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  • Jacob Sweetman: Dealing with the death penalty


Jacob Sweetman: Dealing with the death penalty

1. FC Union bounced back from another miserable week with a 2-1 win against the highly rated VfL Bochum. It was a hard fought battle, but when the pressure was really on their (often misfiring) strikers kept their heads in a time of crisis.

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Photo courtesy of www.unveu.de

Antonin Panenka took the most famous penalty of all time in the 1976 European Championships finale against Germany in Belgrade. The ever-loveable Bavarian sausage seller Uli Hoeneß had just missed his and Panenka needed to beat Sepp Maier for his country to win their first trophy ever.

He sent Maier the wrong way with a dummy before coolly and calmly chipping the ball into the middle of the goal. The rest is history, and Panenka joined the list of people in football with a move named after them.

Nowadays, it is tried too often. Sure, the feint often works, but the dangers of a keeper spotting it happening, staying put and simply catching the ball are too great. What striker could handle that infamy instead of adoration?

Keepers have devised their own quirks at penalties as well (see Bruce Grobbelaar’s “Shaky Legs“ routine as copied by Jerzy Dudek). Again, both times it worked, but you can be sure there are a million idiots all over the world whose teammates still won’t let them forget the day they tried to do it and just looked stupid.

At the stroke of half time on Saturday, Christian Stuff fell back under the weight of a little tug from VfL Bochum’s Lukas Sinkiewicz. That “Stuffi” is seven centimeters taller and three kilos heavier than the hapless Bochum defender (who almost had a move named after him moments before, as a routine volleyed clearance was sliced horribly and agonisingly past his own back post) mattered little.

The referee had made up his mind. Union’s hard work in the half was to boil down to this. Everyone was looking at Mattuschka, but Silvio had squatted the penalty spot. He was taking it.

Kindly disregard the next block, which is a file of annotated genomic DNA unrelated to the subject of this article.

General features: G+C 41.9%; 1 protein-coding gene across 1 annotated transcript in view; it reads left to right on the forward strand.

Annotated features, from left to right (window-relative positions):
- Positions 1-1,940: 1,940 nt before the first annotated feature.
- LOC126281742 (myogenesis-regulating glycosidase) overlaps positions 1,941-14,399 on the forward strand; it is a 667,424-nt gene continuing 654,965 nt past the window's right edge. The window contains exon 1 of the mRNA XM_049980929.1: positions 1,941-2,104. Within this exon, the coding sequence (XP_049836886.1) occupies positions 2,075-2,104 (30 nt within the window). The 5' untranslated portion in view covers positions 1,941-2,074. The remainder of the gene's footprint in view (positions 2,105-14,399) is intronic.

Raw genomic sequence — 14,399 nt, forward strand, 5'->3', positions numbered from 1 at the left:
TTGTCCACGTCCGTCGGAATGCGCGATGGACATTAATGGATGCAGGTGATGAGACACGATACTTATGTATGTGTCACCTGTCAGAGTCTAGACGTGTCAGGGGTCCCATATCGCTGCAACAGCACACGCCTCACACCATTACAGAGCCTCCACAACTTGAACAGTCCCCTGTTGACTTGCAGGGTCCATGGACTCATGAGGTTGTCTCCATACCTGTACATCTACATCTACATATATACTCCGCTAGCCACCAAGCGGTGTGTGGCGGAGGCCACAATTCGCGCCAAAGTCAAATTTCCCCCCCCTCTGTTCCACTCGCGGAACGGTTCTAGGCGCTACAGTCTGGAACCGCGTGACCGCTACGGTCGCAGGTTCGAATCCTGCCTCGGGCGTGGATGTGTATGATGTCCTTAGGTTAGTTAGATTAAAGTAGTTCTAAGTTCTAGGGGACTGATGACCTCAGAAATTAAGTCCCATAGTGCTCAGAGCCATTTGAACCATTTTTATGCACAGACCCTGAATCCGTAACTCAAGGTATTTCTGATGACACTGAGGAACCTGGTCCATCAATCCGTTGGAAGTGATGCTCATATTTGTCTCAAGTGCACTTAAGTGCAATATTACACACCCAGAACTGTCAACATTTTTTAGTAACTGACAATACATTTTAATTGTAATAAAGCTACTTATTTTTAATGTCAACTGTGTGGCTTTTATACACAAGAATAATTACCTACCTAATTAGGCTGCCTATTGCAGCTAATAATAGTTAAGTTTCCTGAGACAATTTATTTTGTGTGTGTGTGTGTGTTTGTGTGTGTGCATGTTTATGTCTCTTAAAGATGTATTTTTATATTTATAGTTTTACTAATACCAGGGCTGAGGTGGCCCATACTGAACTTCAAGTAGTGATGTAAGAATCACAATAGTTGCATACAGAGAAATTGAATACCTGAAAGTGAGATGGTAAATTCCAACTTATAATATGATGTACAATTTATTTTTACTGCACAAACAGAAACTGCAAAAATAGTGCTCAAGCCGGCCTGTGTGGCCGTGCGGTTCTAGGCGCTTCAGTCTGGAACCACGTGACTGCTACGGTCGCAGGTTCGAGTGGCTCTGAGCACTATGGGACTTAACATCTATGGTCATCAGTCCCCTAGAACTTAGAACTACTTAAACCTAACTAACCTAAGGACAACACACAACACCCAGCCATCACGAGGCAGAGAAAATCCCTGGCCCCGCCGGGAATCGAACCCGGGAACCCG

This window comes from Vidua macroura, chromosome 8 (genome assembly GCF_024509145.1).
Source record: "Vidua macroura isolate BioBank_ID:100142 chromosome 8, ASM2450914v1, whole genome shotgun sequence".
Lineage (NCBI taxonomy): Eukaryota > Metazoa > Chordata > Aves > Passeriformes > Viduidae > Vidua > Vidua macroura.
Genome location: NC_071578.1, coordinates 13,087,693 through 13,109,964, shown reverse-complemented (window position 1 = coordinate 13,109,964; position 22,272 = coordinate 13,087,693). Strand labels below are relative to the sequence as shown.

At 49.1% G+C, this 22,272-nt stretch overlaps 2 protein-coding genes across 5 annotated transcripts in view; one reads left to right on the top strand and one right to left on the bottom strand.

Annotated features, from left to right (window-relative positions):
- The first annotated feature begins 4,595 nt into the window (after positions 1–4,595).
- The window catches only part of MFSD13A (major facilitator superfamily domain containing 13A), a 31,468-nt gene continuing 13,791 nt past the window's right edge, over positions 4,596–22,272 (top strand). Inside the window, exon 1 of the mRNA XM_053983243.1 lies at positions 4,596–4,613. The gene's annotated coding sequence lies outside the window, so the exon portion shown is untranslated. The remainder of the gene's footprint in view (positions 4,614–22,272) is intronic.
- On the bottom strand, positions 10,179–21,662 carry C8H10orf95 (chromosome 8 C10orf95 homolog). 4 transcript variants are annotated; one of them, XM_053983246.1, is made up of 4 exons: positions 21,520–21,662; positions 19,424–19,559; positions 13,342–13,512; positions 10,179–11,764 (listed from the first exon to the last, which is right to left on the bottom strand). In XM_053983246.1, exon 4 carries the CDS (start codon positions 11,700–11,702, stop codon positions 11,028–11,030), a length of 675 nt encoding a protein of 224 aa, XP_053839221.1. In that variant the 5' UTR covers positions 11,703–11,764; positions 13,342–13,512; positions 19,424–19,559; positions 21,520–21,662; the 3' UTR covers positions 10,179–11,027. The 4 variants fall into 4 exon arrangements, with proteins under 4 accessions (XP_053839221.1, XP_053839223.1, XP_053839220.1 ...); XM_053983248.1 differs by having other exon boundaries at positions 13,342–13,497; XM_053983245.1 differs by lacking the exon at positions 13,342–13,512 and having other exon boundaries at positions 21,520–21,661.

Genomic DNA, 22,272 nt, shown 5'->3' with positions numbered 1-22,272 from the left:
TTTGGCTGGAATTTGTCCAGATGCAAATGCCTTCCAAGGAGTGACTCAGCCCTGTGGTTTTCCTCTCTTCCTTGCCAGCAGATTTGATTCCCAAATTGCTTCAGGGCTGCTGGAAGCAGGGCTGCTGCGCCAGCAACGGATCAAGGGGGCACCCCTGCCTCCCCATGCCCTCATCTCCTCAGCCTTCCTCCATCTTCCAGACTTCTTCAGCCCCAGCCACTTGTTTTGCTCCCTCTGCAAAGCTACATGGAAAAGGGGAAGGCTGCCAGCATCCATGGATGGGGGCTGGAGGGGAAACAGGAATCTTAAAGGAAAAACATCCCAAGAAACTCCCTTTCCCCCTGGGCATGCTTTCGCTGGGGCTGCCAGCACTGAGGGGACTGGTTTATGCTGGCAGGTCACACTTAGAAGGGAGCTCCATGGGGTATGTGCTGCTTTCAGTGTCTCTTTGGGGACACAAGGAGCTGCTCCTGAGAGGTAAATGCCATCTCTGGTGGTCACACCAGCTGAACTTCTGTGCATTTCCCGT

What is the perfect penalty then? Actually, just one that goes in. Ninety-nine percent of those that are remembered are the ones that have blazed over the bar. Schoolchildren in England learn on their first day at school that John Aldridge was the first to miss one in the FA Cup Final. Gareth Southgate made a nice career in self-deprecation after his against Germany.

Silvio’s slightly scuffed and a bit too straight penalty against FSV Frankfurt on his debut will not be remembered, but it counted all the same. It snuck in. He scored one in the shoot out against Essen in the cup, but nobody writes home about scoring while your team has been knocked out in the first round by a fourth division team.

He will remember this one. The fans will certainly, and Uwe Neuhaus must have it seared into his retinas. It was the penalty that changed a game against a tough and organised Bochum side, who are now fumbling along when they should be leading a charge for promotion. The penalty justified Union’s hard work in the previous 45 minutes without any luck.

He stuttered in his run up. People breathed in sharply as if to suck the ball into the goal, thinking to themselves: “Oh Christ, don’t try anything clever, Silvio. Just find the corner where the keeper can’t reach it.” But that’s what he did. It was almost perfect.

That they were down 1-0 was made all the worse because of how it happened. Simon Terodde had created a beautiful one-two with Silvio after spinning in from the right. He was free and his shot creeped past the outside of the post. He banged the deck in frustration, but almost as soon as he was back on his feet Inui Takashi had robbed the ball and the lead.

Takashi had been excellent all day. Bochum’s sole attacking threat, he was quick and skillful. Christoph Menz had been trying to keep tabs on him all day, but he squirmed away. Takashi also got booked for a dive, however, on the edge of Union’s penalty area. Kipling would have trouble putting words to it, such was its swallowy flight.

The fans were angry after the loss in Dresden. They saw the failure as a sign that the players have given up. There was no fight. No iron. For Saturday they had all put the arguments and protests aside. They came out en-masse for the team, and the players were going to show them what that meant this time.

Markus Karl, Menz’s replacement, supplied the means to the retort, as well as a flawless long ball to John Jairo Mosquera that delivered the punch line. Bochum had finally started to chase the game, and got caught with a counter punch of the kind that usually happens to Union.

The people trembled as Mosquera bore down on the ball. He had only been on a couple of minutes, and this man who has never been the surest in front of the goal had the hearts of the fans in his pocket. He looked like he’d blown it, but rounded Andreas Luthe surely. Union had won.

Uwe Neuhaus knows better than to get too excited, but his boys delivered what he had asked of them. They had shown fight and guile, balls and determination. Now they are back in the top 10 position as promised.